Updated from 2:04 p.m. EDTU.S. stocks were off their session lows and fluctuating near the baseline Wednesday afternoon as traders await the outcome of a Senate vote on the Bush administration's rescue package for the financial system. The Dow Jones Industrial Average, which had been down some 218 points earlier, lately was down 56 points at 10,794, and the S&P 500 was down 7 points at 1159. The Nasdaq was giving back 25 points to 2066. Investors were still waiting for news on a $700 billion financial-sector bailout proposal rejected by the House of Representatives on Monday. The revised bill before the Senate includes a temporary increase in the Federal Deposit Insurance Corp.'s insurance on bank deposits to $250,000 from $100,000. The bill also extends existing tax breaks for individuals and businesses for two years. According to reports, the bill will temporarily let the FDIC borrow unlimited funds from the Treasury to further bolster its insurance of U.S. deposits. Such a move could help alleviate strains on banks, as depositors have increasingly reduced deposit levels to the current $100,000 FDIC insurance limit. Such a revision to the financial rescue package will provide additional pressure for lawmakers to pass the bill, wrote Tony Crescenzi, chief bond market strategist at Miller Tabak, on his RealMoney.com blog. "This possibility will put pressure on members of the House and Senate to vote in favor of the bill not only because of the potential for impact on markets, but because of the possibility of backlash from constituents on the FDIC insurance issue," he wrote.
Kenny Landgraf, president and founder of Kenjol Capital Management, said the increased FDIC protection will help alleviate the withdrawal of capital from financial institutions. After Wachovia ( WB) merged with JPMorgan Chase ( JPM) and Washington Mutual ( WM) failed, "the question is, who's next?" said Landgraf. "We need to go some period of time without some financial institution failing or being taken over. Investors are scared; I've never seen this level of fear." According to reports by The Wall Street Journal and Reuters, former AIG ( AIG) CEO Maurice Greenberg requested the opportunity to bid on the insurance company's assets. AIG, which has taken out an emergency bridge loan from the government as part of its effort to raise capital, was reportedly contemplating the sale of various assets to stave off a government takeover. Elsewhere, Bloomberg reported that Swiss bank UBS ( UBS) may be cutting as many as 1,900 investment banking, equities and fixed-income jobs. UBS announced earlier this year that it would split its business after incurring large subprime-related writedowns. Landgraf said that he anticipates a reduction in dividends and cutbacks in expansion plans as companies try to preserve capital. "The uncertainty whether this bailout plan will do what it's intended to do to unfreeze the credit markets," he said. "If you have cash now, you certainly might want a little more of that because of the uncertainty." Meanwhile, mining concern BHP Billiton ( BHP) gained approval from the Australian government to buy Rio Tinto ( RTP). In analyst actions, Exxon Mobil ( XOM) caught a Barclays Capital upgrade to overweight from equal weight. Barclays said that the company's market value per barrel of oil has fallen despite an increase in oil prices.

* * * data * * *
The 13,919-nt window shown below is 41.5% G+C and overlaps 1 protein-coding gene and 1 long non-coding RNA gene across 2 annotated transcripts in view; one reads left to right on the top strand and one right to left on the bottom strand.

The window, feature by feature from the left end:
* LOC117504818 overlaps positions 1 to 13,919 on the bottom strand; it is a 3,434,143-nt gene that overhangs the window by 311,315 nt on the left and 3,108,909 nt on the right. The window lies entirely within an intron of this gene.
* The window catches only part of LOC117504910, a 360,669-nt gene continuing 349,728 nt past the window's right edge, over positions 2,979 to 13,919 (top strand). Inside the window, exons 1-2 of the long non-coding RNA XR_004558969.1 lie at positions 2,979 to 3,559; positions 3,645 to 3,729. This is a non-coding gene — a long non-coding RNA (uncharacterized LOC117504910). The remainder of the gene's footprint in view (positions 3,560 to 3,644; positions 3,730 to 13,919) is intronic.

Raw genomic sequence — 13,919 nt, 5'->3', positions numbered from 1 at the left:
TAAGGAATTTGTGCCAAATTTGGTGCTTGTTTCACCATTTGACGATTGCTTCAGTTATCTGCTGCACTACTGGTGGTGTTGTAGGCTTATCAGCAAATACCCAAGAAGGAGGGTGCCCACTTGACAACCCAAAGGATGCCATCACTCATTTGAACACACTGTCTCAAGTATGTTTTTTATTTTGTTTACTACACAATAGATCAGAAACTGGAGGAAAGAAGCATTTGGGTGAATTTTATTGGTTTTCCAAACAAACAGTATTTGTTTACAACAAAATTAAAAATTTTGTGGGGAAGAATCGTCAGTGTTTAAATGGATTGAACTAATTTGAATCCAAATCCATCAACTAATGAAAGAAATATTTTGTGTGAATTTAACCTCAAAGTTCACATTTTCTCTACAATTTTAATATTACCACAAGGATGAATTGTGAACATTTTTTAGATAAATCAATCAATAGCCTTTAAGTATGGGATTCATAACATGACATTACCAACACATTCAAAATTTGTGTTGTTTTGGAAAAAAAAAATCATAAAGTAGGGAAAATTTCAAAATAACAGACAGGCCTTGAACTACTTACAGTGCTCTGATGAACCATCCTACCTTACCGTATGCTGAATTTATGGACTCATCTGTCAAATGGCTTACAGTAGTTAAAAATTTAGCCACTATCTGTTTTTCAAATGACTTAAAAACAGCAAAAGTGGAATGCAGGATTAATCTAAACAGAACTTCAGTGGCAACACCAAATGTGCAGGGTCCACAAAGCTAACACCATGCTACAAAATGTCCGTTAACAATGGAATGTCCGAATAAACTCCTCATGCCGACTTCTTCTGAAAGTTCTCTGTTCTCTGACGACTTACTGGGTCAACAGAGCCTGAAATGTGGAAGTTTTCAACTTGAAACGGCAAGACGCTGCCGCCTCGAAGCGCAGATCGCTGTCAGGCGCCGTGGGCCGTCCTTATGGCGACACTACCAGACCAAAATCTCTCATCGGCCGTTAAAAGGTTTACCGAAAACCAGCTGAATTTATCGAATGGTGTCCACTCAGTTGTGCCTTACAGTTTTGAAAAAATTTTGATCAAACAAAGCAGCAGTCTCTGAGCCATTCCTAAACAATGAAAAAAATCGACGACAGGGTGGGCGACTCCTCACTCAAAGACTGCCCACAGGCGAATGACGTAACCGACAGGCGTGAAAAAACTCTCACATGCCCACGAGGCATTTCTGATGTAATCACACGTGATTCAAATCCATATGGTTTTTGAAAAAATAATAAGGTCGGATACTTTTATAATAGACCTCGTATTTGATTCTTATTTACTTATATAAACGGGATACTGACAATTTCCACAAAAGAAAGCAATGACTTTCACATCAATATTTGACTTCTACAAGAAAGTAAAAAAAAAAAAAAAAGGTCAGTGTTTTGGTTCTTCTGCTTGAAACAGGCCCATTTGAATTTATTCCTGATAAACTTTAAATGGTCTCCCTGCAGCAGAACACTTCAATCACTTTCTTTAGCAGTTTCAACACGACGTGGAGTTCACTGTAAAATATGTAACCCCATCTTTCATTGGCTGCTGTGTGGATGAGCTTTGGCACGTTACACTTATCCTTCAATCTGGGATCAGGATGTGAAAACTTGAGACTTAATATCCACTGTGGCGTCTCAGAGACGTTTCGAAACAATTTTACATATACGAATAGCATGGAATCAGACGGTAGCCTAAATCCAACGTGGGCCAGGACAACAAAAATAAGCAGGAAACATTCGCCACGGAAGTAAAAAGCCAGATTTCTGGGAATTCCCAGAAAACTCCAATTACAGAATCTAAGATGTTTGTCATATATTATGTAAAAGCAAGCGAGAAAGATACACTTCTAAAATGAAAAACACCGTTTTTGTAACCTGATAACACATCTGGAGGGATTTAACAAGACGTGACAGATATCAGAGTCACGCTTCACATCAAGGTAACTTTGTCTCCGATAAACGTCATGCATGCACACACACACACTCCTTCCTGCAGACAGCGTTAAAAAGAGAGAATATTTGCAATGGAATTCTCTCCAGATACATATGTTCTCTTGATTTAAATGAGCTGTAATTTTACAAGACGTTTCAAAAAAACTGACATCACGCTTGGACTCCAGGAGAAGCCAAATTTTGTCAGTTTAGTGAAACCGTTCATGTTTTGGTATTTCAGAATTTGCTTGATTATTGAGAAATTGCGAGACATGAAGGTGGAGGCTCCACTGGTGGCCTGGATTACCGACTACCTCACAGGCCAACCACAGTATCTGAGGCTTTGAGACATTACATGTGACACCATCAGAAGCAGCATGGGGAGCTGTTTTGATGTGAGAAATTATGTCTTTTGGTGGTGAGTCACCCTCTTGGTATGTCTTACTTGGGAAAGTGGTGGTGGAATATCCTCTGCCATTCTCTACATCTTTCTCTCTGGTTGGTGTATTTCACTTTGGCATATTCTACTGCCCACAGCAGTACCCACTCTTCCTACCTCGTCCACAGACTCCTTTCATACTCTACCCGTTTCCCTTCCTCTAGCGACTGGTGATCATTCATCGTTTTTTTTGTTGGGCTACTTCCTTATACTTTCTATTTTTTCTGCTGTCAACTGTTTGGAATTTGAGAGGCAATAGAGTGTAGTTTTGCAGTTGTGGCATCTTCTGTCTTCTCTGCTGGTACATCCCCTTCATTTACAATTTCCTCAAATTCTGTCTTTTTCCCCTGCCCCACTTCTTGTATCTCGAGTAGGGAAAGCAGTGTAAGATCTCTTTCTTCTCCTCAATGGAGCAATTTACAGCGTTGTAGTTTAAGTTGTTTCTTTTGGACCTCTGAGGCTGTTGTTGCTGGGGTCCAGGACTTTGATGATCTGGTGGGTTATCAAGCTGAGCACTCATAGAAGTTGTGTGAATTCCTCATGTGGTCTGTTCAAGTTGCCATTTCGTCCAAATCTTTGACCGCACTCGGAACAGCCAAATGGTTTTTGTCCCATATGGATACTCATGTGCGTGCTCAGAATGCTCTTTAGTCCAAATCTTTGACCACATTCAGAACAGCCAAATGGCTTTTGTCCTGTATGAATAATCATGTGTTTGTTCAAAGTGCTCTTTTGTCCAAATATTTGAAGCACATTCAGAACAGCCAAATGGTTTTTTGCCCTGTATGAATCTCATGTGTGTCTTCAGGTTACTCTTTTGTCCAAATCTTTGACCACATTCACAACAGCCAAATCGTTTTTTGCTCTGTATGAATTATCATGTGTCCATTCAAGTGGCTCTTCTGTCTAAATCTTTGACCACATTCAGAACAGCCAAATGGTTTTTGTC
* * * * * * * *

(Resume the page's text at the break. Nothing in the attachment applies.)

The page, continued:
Industrial conglomerate General Electric ( GE) suffered after a Deutsche Bank analyst projected declining earnings for the coming fiscal year. The company later issued a statement defending its credit position as default swaps on the company climbed and its stock price fell. The company said that it has been able to fund its business with corporate-paper sales. GE announced a $12 billion offering of common stock to the public. GE also said Warren Buffett's Berkshire Hathaway ( BRK.A) would take a $3 billion stake in GE perpetual preferred stock. Auto sales were looking dismal. Ford ( F) reported a 34.6% year-over-year decline in September sales, its worst sales month this year. Wall Street had expected a 22% decline. Toyota ( TM) sales fell 29.5%, and General Motors ( GM), announced a 15.8% decline. As for economic data, Automatic Data Processing's September private nonfarm employment figures showed a loss of 8,000 jobs, far better than economists' estimates for a decline of 50,000. ADP revised its August lost-jobs count to 37,000 from a previous read of 33,000. The Institute for Supply Management's manufacturing index for September came in at 43.5, below the 49.5 anticipated by economists and down from 49.9 in August. The Commerce Department's reported that construction spending was flat for August, better than an expected decline of 0.5%. Reflecting additional pain in the housing market, the Mortgage Bankers Association said that applications for home loans fell 23% in the week ended Sept. 26. Longer-term U.S. Treasuries were rising in price. The 10-year note was up 8/32 to yield 3.79%, and the 30-year was gaining 26/32, to yield 4.26%. The dollar was stronger vs. the euro and pound, but weakening against the yen.
Over in commodities, crude oil lost $2.11 to settle at $98.53 after the Energy Information Administration said that crude inventories for the week ended Sept. 27 rose by 4.3 million barrels. Gold settled up $6.50 to $887.30. In Europe, London's FTSE was marking gains, while Frankfurt's DAX was trading downward. The Nikkei in Japan closed with gains. Markets in Hong Kong, China and Singapore were closed for a holiday.